Over the last week or so, I had the awesome privilege of literally unplugging, grabbing some suitcases, hopping on an Amtrak (California Zephyr) for a first-class family trip to Grand Junction, Colorado, and spending three days touring southwestern Colorado in a rented van.
We had a once-in-a-lifetime experience: I got away from my computer for a while; spent some quality time and conversation with my wife, daughters, and in-laws; and enjoyed God’s amazing handiwork manifested in ice-capped mountaintops, plunging canyons, raging rivers, and the stunning genius of His creation.
I’ll never forget it.
The train was amazing. We ate steak in the dining car (completely spoiled!) and even had a family bedroom (it was tiny but workable). One feature that made the train trip especially memorable was the sightseeing car.
This car featured lots of oversize windows (even on the ceiling) and comfy seats facing the windows to afford the most spectacular views possible. I’ll never forget camping out there with some coffee while the Colorado mountains, canyons, and rivers literally rolled by right before my eyes.
Granted, the views from Chicago to Denver weren’t so spectacular, and I got some much-longed-for time for pleasure reading (click left to see what I read). But after Denver, oh my! The terrain changed completely, and I put my Kindle away (mostly) to take in the sights and just meditate on the wonderful opportunity to be here and on what God wanted to show me.
But as I glanced around the sightseeing car, I was surprised. So many folks were glued to their smartphones and iPods while heart-dropping canyons rolled by right before their eyes. My wife, in-laws, and I chuckled over this. Why pay good money to ride on a train like this with such glorious views and keep your nose buried in an electronic device?
It’s like . . . um, hello . . . yep, that’s a snow-capped mountain staring you down. Are you going to look up and acknowledge its presence? Put that silly gadget away and listen to what that mountain wants to tell you, for crying out loud!
But then I realized I shouldn’t be so judgmental; I had a connection obsession too. This computer I’m typing on now has stolen so much of my time and attention—so much of my life. Granted, I do my day job on this “confuser” (as my father-in-law calls it), and I have to use it to provide for me and my family.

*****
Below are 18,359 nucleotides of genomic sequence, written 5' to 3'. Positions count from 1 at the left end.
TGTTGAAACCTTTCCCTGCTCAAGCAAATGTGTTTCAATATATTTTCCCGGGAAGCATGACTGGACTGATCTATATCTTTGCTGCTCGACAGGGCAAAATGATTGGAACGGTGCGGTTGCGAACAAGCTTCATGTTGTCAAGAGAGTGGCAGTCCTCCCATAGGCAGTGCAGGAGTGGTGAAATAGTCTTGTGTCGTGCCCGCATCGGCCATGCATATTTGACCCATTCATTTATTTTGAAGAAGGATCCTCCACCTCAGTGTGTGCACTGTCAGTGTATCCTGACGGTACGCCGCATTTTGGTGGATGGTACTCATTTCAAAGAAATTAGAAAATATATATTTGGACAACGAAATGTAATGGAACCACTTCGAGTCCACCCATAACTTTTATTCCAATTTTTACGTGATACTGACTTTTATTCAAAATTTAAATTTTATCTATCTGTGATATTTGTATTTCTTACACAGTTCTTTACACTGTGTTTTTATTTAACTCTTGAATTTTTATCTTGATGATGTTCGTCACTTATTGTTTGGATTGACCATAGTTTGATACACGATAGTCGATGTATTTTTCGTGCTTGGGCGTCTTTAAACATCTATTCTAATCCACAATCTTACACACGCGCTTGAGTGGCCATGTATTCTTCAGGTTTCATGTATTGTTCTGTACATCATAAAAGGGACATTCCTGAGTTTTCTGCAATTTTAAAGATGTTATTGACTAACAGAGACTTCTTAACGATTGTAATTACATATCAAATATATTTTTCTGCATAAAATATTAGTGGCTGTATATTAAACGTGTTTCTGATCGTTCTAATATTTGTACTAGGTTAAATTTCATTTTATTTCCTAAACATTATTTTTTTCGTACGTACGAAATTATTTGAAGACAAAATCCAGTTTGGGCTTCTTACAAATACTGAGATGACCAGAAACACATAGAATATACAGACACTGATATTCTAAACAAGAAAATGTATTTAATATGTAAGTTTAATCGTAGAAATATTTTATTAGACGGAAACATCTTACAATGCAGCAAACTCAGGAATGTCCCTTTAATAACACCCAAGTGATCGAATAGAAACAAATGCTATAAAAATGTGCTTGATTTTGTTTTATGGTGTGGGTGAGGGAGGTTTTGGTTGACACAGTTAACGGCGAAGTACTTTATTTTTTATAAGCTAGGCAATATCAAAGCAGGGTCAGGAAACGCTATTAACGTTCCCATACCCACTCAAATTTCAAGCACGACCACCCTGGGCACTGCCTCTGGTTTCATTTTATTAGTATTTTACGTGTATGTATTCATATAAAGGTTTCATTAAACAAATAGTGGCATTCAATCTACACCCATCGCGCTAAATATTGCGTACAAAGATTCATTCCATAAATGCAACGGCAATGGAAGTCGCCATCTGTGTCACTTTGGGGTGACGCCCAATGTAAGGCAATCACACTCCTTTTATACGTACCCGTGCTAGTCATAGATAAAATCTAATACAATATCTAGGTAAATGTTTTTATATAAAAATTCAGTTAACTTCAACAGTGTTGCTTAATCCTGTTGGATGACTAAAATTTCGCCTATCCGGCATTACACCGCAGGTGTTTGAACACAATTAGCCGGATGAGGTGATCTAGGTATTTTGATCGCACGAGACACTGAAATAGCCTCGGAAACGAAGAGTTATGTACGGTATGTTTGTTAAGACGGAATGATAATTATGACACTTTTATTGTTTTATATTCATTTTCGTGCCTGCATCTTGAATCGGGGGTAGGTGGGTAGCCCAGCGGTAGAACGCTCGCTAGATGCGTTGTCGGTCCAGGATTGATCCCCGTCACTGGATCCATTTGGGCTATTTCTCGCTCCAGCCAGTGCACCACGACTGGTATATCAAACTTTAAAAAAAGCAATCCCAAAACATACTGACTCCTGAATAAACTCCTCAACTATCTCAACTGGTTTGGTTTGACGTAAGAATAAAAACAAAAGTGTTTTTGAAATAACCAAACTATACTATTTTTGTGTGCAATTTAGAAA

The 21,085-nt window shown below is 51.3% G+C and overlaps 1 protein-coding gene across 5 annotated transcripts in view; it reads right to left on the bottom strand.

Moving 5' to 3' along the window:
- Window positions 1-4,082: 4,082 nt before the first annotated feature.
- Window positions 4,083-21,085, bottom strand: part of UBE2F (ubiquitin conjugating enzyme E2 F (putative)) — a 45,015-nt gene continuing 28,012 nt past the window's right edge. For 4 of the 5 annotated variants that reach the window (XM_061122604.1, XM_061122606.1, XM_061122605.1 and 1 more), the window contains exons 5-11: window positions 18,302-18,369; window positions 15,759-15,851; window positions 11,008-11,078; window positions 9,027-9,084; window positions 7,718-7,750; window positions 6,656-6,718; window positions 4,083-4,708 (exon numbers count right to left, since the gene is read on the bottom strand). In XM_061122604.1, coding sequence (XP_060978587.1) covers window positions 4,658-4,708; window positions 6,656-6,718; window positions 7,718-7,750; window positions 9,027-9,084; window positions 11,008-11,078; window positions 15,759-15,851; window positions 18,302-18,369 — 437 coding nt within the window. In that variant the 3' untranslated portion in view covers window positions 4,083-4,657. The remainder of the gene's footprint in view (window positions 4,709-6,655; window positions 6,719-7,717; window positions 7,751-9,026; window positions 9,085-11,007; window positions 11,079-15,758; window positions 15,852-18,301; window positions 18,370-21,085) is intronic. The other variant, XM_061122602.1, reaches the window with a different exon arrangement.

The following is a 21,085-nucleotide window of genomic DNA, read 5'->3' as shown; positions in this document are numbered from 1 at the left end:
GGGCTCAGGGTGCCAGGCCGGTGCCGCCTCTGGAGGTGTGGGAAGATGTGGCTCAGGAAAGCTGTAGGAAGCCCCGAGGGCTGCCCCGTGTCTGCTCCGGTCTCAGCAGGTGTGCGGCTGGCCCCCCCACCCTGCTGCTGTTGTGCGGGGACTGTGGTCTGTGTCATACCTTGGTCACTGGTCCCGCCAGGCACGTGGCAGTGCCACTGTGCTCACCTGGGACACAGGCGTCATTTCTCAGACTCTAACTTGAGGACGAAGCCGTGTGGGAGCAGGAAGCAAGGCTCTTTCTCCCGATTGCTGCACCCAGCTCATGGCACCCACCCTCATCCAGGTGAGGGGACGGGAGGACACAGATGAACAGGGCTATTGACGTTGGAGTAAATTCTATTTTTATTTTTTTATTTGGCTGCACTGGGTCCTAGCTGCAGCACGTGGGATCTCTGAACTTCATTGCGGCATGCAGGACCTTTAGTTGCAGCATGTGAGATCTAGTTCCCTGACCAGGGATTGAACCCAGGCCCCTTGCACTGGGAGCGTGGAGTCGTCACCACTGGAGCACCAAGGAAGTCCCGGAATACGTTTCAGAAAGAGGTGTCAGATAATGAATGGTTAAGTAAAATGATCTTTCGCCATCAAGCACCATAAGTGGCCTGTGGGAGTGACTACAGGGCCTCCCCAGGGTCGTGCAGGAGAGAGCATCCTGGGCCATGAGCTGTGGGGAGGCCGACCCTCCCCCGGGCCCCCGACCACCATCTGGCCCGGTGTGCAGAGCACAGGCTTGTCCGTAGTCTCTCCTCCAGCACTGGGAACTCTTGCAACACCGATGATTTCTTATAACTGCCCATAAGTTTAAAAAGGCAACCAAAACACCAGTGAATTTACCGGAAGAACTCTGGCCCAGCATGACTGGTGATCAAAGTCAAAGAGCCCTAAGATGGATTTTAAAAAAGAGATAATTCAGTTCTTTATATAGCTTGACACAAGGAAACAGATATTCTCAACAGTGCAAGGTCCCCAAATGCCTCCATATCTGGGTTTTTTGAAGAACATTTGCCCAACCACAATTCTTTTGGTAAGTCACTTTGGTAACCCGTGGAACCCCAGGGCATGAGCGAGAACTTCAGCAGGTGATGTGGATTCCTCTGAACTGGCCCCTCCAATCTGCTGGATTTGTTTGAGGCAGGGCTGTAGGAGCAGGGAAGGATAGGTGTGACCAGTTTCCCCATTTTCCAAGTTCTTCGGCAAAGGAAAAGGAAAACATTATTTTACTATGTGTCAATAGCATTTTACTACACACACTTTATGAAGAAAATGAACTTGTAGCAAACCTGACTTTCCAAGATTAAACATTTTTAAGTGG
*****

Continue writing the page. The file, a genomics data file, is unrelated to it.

But how many extra minutes and hours of life do I while away on it? Just because I have to check one more e-mail or follow one more link someone emailed me or check out the latest viral video on YouTube?
It’s like . . . um, hello . . . you have living, breathing people around you who want to connect. Are you spending more time connecting to videos, music, and online buddies than with those who matter most?
Then it hit me. A connection obsession isn’t necessarily a bad thing. Of all connections in my life, I should be plugged in to God most of all. But how often am I more connected to other things?
Ouch. Convicting questions, aren’t they?
What did this trip teach me? Sometimes we just need to turn the gadgets off and listen to the silence and to what the Master of the universe wants to tell us. What is He saying?
Look at this amazing playground I made for you. Do you see Me in the design? Do you realize that if I made such a beautiful place that I have even grander plans for you?
What is man that You take thought of him,
And the son of man that You care for him?
What about you? Maybe like me you sometimes feel like you can’t hear God’s voice. Maybe He’s talking, but we’re not listening. Could it be that we’re too connected to other things to hear what He’s saying?
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